Using audio email feedback in formative assessment

Spiers, Alex and Macgregor, George (2009) Using audio email feedback in formative assessment. In: A Word in Your Ear 2009, 2009-12-18 - 2009-12-18, Sheffield Hallam University.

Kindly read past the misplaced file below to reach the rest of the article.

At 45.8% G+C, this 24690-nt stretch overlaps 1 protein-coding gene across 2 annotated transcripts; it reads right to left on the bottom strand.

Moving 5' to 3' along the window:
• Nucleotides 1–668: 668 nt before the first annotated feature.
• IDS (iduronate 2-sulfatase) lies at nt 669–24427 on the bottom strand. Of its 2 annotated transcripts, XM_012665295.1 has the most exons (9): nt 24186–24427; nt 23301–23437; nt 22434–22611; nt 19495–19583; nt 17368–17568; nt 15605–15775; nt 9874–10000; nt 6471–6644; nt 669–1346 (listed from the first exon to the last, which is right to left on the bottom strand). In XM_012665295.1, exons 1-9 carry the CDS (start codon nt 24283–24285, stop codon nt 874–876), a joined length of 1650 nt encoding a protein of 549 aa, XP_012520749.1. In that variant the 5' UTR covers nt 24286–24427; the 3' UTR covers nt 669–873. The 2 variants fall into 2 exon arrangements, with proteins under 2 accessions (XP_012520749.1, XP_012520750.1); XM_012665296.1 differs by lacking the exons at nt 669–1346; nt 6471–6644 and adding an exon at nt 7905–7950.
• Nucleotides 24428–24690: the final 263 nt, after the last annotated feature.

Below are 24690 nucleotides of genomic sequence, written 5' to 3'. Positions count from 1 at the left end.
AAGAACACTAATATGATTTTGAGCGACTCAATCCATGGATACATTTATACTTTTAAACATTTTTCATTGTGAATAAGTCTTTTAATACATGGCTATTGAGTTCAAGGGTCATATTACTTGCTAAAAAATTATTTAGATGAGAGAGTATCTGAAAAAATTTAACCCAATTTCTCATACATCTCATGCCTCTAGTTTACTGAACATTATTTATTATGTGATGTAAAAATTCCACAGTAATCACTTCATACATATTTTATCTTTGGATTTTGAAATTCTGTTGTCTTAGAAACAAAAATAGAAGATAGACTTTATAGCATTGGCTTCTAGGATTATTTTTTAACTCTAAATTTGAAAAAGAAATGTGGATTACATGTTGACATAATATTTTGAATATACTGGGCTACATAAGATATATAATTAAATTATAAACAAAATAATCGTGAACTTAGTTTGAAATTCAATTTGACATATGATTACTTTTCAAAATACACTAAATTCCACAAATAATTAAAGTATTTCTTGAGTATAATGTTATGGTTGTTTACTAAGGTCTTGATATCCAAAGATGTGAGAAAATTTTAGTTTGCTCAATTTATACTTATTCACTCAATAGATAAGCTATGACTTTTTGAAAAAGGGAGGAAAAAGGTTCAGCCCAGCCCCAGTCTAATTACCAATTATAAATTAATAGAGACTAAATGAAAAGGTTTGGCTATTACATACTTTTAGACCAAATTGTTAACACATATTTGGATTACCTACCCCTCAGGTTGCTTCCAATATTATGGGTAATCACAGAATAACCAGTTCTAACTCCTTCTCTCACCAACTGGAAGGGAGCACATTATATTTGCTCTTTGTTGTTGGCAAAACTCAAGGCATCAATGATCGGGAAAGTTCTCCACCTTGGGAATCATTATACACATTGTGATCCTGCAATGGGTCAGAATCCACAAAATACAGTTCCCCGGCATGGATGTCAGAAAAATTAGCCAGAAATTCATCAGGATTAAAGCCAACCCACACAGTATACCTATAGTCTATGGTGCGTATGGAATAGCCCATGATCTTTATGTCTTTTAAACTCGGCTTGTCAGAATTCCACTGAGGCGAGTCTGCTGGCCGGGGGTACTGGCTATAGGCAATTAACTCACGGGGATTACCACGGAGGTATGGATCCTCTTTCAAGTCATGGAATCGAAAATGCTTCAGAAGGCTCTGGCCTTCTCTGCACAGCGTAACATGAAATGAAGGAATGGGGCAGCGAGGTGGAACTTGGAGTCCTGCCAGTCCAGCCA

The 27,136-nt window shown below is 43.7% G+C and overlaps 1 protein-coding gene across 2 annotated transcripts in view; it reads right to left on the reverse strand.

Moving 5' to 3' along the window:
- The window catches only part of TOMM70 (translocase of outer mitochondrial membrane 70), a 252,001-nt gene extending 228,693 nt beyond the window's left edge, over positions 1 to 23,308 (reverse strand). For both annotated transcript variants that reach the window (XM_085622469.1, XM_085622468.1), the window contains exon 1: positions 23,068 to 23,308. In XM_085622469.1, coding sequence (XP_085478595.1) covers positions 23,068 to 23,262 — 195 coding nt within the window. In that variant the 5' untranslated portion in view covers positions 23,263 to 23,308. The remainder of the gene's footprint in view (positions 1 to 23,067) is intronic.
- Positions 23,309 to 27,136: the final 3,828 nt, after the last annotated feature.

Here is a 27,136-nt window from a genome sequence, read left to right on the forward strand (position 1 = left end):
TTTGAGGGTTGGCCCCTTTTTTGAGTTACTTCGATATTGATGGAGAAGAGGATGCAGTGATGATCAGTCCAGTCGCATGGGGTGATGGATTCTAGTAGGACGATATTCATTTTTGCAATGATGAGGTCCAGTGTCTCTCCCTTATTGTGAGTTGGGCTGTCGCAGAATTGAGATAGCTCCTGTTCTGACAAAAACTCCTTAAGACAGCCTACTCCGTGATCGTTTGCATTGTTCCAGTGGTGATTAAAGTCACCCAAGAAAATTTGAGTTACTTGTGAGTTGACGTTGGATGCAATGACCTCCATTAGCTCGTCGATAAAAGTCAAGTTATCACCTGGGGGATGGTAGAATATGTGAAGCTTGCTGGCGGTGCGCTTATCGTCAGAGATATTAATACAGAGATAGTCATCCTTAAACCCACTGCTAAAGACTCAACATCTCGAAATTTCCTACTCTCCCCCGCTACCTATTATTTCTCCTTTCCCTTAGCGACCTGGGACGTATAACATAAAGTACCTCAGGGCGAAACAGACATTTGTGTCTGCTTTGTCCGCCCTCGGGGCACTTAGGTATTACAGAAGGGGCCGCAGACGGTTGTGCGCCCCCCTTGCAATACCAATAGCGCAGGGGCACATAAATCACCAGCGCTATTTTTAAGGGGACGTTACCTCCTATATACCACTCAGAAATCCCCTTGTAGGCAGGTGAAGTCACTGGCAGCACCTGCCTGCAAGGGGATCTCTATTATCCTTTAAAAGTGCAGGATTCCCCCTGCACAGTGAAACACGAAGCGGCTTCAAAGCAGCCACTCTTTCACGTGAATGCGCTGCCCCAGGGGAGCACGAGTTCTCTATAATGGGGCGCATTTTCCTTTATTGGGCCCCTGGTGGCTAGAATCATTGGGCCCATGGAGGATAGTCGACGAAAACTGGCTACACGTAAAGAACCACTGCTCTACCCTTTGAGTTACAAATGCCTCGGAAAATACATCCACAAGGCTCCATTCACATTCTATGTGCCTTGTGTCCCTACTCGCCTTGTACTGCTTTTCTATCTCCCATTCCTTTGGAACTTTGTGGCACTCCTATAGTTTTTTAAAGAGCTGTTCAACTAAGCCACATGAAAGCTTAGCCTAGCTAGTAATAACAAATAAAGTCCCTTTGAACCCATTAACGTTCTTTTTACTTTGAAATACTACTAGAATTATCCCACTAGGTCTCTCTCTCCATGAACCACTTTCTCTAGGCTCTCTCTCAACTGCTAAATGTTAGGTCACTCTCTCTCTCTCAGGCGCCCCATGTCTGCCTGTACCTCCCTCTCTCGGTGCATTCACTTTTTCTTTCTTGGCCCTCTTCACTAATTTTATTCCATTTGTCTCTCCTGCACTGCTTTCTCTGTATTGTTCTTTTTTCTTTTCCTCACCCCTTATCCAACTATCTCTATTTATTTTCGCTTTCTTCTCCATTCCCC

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The importance of formative assessment in promoting student learning is well recognised within pedagogical communities of practice [1] and continues to be noted by researchers (e.g. [2, 3]). Formative assessment is specifically intended to produce feedback on student performance thereby improving and accelerating learning [1]. ‘Surface’ approaches to learning which often characterises other assessment approaches is discouraged and increased learning can be achieved [4]. Despite the importance ascribed to formative assessment, very few formative assessment opportunities are generally made available to students in HE [5]. A commonly cited reason for this is the limited time lecturers have within semester-based systems to produce and deliver the feedback necessary to affect changes in student learning behaviour, often within increasingly large student cohorts [3]. For ‘formative learning’ to occur and the benefits of formative assessment to be achieved, feedback needs to timely, relevant and delivered to students prior to summative assessment. Ameliorating the above stated problems in HE formative assessment therefore provides the motivation behind our work. A number of researchers have reported positively on the use of a variety of emerging technologies within HE formative assessment and feedback strategies [6, 7, 8]. In this paper we report on the use of audio email feedback as a means of delivering detailed formative feedback to students. In particular, we focus in the deployment of Wimba Voice [9] to deliver formative feedback as voice emails to level one undergraduate students studying within the domains of business and web technologies. Preliminary results of a formal evaluation of audio email feedback on student learning will also be summarised.